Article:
Romney's appearance at the NAACP convention was a set up... designed to widen the Black White divide. He was hoping to catch them booing his "free stuff" line knowing he could use that to further the "resentment narrative" the Right cultivates with White GOP voters. They are told their tax money is wasted on minorities and freeloaders on safety net programs. Swept under the rug is how Red states seem to be the beneficiaries of much federal spending at the expense of "blue" states. A fascinating study! http://papers.ssrn.com/sol3/papers.cfm?abstract_id=1451268
One of the earliest and most controversial descriptions of the red-blue divide came from Boston Globe reporter Mike Barnicle, appearing on MSNBC after the 2000 election, when he dubbed the Bush states the “family values” states and the Gore states “the sense of entitlement” states....
Mike Barnicle’s characterization of the red and blue states provided an interesting and, depending on one’s perspective, intuitive starting point for explaining differences between blue and red states. It would seem to make sense that the states that lose money to the federal government would be more likely to vote for the candidate who promised to cut taxes and reduce the scope of government, and that the states that gain from the federal government would support the candidate who would protect or increase federal spending. If Barnicle is correct that Democratic states are “entitlement” states, then we should expect that the states won by Democrats in the past few elections should receive the most in federal spending compared to the tax revenues they send to Washington. In short, Democratic states may be net beneficiaries of federal government spending while Republican states may be net contributors to the federal government.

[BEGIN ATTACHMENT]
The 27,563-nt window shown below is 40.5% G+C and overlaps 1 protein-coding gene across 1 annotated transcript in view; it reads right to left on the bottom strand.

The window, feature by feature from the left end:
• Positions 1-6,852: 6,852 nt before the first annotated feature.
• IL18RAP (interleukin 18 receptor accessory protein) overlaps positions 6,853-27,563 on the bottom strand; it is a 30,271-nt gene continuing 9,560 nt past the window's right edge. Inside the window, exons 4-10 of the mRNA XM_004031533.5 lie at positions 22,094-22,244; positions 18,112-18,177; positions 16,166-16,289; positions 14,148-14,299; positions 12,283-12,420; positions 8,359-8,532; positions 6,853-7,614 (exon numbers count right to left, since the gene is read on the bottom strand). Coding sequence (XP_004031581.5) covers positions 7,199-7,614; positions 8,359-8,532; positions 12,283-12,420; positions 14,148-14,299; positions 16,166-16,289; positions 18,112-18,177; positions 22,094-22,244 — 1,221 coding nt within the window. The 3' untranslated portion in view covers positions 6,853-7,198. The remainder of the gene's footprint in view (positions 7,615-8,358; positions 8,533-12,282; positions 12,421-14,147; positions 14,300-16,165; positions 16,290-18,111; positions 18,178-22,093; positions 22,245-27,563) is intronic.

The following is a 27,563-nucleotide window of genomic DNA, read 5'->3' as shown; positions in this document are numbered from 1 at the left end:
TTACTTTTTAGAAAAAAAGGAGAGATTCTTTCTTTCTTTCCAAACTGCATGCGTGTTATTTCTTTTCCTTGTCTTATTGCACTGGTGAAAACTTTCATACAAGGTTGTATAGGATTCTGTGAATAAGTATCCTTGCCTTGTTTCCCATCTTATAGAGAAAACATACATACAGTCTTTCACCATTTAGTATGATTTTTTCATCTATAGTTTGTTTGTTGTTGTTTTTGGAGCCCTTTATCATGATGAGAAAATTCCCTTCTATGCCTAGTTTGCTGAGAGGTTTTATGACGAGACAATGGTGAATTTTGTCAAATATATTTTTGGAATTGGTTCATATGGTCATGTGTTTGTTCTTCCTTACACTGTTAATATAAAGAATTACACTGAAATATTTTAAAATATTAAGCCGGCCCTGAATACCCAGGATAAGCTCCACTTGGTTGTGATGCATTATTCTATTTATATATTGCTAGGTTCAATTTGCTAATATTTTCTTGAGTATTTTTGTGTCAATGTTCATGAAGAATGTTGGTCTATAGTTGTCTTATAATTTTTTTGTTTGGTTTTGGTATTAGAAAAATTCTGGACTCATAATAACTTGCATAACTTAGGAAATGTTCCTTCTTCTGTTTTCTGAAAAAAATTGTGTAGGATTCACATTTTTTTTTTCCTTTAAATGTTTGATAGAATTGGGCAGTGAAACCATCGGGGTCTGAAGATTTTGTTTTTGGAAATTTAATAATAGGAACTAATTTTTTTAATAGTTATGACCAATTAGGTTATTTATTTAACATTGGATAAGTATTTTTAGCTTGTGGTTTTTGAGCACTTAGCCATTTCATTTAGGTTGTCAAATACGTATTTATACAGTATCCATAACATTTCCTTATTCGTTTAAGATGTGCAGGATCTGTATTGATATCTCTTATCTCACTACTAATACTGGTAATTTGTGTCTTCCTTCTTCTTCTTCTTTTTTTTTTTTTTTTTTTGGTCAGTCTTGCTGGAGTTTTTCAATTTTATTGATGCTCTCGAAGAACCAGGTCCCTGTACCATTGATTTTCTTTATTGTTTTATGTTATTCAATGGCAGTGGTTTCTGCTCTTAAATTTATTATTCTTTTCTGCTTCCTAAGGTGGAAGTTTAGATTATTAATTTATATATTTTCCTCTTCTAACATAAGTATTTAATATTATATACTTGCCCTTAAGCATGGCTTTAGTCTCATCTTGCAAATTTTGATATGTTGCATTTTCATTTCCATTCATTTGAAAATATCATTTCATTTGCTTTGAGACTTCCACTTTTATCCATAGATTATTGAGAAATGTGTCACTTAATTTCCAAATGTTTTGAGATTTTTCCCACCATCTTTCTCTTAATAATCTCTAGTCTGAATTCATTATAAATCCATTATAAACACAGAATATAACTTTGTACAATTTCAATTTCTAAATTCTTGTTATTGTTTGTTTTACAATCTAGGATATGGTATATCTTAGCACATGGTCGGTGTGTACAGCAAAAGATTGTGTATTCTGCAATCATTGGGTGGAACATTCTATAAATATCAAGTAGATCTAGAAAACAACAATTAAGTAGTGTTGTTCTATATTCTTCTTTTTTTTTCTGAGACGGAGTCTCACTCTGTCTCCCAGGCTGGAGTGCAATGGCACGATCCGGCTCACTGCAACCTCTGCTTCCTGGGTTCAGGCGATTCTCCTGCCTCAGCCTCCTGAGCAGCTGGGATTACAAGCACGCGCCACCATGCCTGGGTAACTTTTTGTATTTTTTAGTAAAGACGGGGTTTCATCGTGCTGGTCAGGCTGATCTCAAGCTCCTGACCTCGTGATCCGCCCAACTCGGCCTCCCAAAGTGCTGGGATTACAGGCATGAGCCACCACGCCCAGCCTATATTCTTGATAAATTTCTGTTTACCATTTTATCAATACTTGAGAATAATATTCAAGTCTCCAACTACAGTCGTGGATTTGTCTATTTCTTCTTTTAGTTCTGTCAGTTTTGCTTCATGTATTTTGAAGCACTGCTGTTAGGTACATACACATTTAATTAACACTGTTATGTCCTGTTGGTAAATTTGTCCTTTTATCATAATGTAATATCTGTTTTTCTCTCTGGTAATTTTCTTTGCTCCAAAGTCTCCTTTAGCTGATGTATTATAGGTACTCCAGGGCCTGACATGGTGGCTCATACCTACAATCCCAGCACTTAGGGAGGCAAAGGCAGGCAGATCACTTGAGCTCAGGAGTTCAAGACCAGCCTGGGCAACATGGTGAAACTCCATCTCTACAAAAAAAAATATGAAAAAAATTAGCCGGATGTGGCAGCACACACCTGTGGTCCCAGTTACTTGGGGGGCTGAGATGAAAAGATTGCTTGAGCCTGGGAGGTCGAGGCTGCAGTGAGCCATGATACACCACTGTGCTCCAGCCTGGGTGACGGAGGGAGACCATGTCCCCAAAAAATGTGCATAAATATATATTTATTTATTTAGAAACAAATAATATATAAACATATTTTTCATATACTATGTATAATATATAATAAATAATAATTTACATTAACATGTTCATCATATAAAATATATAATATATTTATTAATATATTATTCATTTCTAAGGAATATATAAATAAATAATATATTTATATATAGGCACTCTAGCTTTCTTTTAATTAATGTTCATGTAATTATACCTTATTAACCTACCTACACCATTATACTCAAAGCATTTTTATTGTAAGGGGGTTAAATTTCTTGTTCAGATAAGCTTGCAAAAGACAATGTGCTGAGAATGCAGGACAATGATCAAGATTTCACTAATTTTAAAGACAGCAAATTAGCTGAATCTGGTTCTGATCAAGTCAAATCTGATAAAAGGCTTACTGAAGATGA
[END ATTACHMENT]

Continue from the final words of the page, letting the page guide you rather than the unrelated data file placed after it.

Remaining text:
The evidence shows that such a story is exactly backwards. In a paradox of the Electoral College, Republican presidential candidates since 1984--when data on state tax burdens are first available---have won most of the states that benefit from federal spending, while Democrats have won most of the states that bankroll the federal government. In every year during this 20-year period, between 25 and 32 states have gained more in federal spending programs than they have paid in taxes to the federal government, while the remaining minority of states has footed the bill. This political economy of redistribution plays out in the Electoral College as increasingly Republican states are increasingly dependent on federal spending. These paradoxical empirical patterns hold under several different perspectives on the data, including controlling for state and individual-level conservatism on social issues, military spending per state, and the partisan balance of a state’s governorship and representation in Congress.
Guess those Red GOP states love "free stuff"!